Black Rhino Charges Tour Van
"This is not Animal Planet," Psychology Mbuso Mmema told his group of 10 All Out Africa volunteers en-route to Kruger National Park. "You probably will not see lions mating or leopards killing impalas. But you will see a lot of wildlife."
All Out Africa is an international volunteer travel company based in Swaziland. Though participants on the adventure tours are keen to experience an African safari, the tour guides remind them that the media’s portrayal of African wildlife can seem more exciting and exotic than real life. However on this particular occasion in early February, “real life” was far more exhilarating than Animal Planet.
About halfway through a Friday morning drive on the S28 road toward Crocodile Bridge Camp, whilst looking for cats, All Out Africa tour guides Psychology and Bongani “Bob” Motsa, spotted a rhino. White or black, they could not tell at first. The grass was high; they only saw its backside.
The black rhino was about 30 meters away from the parked All Out Africa Quantum, facing away but staring over his shoulder at them. A combination of poor eyesight and his heightened aggression from a suspected previous injury provoked him to sense danger – he turned and charged at the All Out vehicle. It is estimated he got up to about 40 km/h before colliding with the passenger side, piercing holes through the steel.
“We didn’t know it was a black one until it was charging. The first thought for us was ‘how to get the volunteers to safety,’” Bob said. “Actually we tried to reverse (the van) but it stalled and then we heard a big crash. Everyone screamed, except me and Pyscho, of course,” he laughed. “Then everyone was in shock.”
Taolin Shenya, an All Out volunteer from London, had a different story.
“Oh, they definitely screamed! The black rhino headed straight into the passenger door where Bob was sitting. After the initial impact he jumped out of his seat and into the back. It was a good thing he did because the rhino’s horn put a hole right where Bob’s legs were. Bob reacted quite well, he was quite brave.”
After thrashing his horn into the vehicle with 1.5 tonnes of force behind it and rocking the vehicle like a toy car he limped away, which is when Bob and Psychology noticed blood coming from his hind leg with flies swarming over it. They assumed the wound was either from an illegal poaching incident or from a fight with another animal.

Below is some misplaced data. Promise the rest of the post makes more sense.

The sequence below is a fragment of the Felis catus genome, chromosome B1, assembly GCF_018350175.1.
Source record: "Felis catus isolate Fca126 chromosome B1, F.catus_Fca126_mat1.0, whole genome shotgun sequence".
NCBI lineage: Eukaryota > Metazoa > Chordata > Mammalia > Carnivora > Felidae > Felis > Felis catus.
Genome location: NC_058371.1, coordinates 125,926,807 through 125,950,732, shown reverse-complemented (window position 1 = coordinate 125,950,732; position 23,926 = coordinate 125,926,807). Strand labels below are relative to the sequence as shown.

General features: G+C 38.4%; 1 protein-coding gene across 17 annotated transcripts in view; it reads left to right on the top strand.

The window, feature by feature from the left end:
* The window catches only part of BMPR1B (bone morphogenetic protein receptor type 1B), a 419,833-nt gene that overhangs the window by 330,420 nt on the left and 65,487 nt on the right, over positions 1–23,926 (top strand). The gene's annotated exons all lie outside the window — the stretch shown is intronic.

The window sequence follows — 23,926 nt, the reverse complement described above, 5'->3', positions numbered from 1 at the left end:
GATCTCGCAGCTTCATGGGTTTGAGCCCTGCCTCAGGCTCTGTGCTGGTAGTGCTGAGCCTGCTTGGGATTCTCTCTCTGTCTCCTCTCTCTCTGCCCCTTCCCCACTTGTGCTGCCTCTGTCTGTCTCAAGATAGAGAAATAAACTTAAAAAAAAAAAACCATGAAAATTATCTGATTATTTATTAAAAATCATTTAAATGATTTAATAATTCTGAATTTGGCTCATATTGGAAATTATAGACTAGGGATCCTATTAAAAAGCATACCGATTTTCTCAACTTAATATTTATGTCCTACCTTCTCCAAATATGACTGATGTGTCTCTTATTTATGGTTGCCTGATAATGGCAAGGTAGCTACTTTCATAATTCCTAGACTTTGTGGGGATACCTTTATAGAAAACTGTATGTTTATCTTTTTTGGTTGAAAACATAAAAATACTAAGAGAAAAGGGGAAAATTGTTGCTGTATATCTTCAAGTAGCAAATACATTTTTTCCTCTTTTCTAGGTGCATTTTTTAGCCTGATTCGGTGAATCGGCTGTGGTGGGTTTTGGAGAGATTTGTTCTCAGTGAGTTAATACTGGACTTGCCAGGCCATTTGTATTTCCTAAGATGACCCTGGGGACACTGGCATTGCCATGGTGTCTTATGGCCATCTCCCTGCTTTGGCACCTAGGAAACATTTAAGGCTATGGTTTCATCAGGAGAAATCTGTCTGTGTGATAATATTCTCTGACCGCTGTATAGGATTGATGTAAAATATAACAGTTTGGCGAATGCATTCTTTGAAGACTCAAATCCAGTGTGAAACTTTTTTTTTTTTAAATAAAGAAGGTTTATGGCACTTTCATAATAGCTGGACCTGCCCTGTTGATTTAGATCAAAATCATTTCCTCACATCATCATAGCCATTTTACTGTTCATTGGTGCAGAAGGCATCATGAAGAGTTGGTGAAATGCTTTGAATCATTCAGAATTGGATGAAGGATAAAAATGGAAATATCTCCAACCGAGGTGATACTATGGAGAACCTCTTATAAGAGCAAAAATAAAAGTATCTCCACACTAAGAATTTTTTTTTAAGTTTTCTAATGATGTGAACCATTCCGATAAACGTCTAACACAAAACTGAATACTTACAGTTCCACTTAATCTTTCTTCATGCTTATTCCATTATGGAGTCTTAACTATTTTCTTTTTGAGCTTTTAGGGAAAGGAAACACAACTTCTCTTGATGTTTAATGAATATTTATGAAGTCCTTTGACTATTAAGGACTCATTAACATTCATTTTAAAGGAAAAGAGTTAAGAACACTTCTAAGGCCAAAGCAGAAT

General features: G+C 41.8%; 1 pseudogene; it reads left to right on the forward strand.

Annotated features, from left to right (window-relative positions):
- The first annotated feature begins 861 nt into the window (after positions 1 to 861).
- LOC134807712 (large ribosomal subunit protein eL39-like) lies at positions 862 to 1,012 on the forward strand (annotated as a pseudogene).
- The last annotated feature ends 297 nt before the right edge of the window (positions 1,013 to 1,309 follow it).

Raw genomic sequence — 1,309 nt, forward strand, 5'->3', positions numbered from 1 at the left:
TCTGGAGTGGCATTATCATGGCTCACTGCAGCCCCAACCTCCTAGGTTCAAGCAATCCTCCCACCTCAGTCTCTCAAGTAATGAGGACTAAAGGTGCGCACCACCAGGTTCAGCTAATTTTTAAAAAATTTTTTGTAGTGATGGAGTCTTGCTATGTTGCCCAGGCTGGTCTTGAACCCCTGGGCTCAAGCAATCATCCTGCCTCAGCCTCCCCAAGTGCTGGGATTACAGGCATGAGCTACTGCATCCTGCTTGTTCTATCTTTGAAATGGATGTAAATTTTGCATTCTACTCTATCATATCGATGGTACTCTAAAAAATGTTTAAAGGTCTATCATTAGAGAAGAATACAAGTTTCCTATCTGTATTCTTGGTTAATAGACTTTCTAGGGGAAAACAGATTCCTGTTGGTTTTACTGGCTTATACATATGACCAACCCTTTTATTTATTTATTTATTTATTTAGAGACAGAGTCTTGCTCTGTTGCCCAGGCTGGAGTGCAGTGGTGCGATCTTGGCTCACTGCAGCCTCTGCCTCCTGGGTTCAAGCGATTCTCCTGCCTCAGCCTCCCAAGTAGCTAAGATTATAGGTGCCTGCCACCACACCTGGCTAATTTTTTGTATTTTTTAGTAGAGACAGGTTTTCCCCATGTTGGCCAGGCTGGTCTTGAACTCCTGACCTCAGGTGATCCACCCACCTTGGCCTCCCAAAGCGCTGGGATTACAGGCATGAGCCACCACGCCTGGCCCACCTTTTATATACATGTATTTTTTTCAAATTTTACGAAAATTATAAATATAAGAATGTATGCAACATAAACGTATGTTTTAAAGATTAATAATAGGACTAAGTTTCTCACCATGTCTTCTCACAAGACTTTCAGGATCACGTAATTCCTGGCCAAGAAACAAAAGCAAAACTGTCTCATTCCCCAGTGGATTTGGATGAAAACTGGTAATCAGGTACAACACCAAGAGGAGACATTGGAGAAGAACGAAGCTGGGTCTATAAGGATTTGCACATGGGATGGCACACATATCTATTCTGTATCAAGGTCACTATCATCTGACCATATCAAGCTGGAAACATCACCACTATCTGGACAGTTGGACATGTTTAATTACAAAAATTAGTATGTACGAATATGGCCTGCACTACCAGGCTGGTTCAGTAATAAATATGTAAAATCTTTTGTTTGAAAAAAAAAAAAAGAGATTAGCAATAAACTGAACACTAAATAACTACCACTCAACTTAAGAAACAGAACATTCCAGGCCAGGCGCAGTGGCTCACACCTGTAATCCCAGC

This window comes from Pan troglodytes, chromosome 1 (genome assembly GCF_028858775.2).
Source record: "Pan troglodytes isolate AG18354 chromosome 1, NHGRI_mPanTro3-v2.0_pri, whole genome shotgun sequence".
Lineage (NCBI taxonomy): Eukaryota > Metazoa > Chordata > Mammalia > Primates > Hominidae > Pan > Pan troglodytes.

“He was injured so he took everything as a threat, which is why he came after us when he saw us,” Psychology said. “We saw blood on its horn after it charged us. It hurt our car, but it also got hurt.”
Bob and Psychology notified the section ranger and manager of Crocodile Bridge Camp about the incident and filed an accident report. They and the volunteers on the tour were worried about the fate of the black rhino, but they took comfort knowing that endangered species are given special treatment when wounded.
“It was surreal the way it happened because I was at the back of the van trying to get a photo and then the next minute I knew the van was being rocked by the rhino. That’s literally how quick it happened,” Australian All Out volunteer Melissa Bennett said. “And then five minutes later we were all laughing about it.”
Pyschology of Ntondozi and Bob of Nkamanzi have served as guides for several dozens of tours to Kruger from Swaziland through their combined seven years of employment with All Out Africa. Before this incident, they both could count on one hand how many times they have seen a black rhino.
Kruger National Park may supply the most diverse game viewing experience in Africa, but its collection of black rhinos numbers to only 300. The species has been declared critically endangered mostly due to illegal poaching for their horn, which has been believed for centuries to have healing powers.
To help with the conservation of threatened savanna species All Out Africa runs a savanna conservation project which enables volunteers the chance to participate in on-going ecological research and monitoring. For information on All Out Africa volunteer programmes and tours, please visit our web site at www.alloutafrica.com.